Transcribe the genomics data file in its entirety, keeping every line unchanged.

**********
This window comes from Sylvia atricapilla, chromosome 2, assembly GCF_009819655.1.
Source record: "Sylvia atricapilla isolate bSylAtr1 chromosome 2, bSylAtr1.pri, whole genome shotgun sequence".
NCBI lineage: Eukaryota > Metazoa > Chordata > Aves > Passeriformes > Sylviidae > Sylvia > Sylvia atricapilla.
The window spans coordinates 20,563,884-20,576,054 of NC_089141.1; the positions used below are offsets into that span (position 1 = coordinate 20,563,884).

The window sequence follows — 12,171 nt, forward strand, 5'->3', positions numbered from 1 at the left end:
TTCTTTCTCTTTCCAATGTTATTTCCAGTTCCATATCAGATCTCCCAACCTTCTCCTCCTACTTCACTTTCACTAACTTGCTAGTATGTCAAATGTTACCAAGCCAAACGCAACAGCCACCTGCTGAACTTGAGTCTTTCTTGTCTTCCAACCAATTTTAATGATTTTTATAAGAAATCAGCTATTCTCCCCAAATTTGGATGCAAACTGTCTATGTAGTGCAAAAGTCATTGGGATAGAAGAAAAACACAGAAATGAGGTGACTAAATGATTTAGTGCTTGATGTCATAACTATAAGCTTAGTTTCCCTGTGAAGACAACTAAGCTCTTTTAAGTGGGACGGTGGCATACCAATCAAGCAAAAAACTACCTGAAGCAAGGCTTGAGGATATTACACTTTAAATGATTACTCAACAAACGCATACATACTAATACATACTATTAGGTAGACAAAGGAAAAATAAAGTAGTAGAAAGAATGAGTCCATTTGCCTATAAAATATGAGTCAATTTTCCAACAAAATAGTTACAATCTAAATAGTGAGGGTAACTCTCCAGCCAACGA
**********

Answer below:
This window comes from Sylvia atricapilla, chromosome 2, assembly GCF_009819655.1.
Source record: "Sylvia atricapilla isolate bSylAtr1 chromosome 2, bSylAtr1.pri, whole genome shotgun sequence".
NCBI lineage: Eukaryota > Metazoa > Chordata > Aves > Passeriformes > Sylviidae > Sylvia > Sylvia atricapilla.
The window spans coordinates 20,563,884-20,576,054 of NC_089141.1; the positions used below are offsets into that span (position 1 = coordinate 20,563,884).

The window sequence follows — 12,171 nt, forward strand, 5'->3', positions numbered from 1 at the left end:
TTCTTTCTCTTTCCAATGTTATTTCCAGTTCCATATCAGATCTCCCAACCTTCTCCTCCTACTTCACTTTCACTAACTTGCTAGTATGTCAAATGTTACCAAGCCAAACGCAACAGCCACCTGCTGAACTTGAGTCTTTCTTGTCTTCCAACCAATTTTAATGATTTTTATAAGAAATCAGCTATTCTCCCCAAATTTGGATGCAAACTGTCTATGTAGTGCAAAAGTCATTGGGATAGAAGAAAAACACAGAAATGAGGTGACTAAATGATTTAGTGCTTGATGTCATAACTATAAGCTTAGTTTCCCTGTGAAGACAACTAAGCTCTTTTAAGTGGGACGGTGGCATACCAATCAAGCAAAAAACTACCTGAAGCAAGGCTTGAGGATATTACACTTTAAATGATTACTCAACAAACGCATACATACTAATACATACTATTAGGTAGACAAAGGAAAAATAAAGTAGTAGAAAGAATGAGTCCATTTGCCTATAAAATATGAGTCAATTTTCCAACAAAATAGTTACAATCTAAATAGTGAGGGTAACTCTCCAGCCAACGA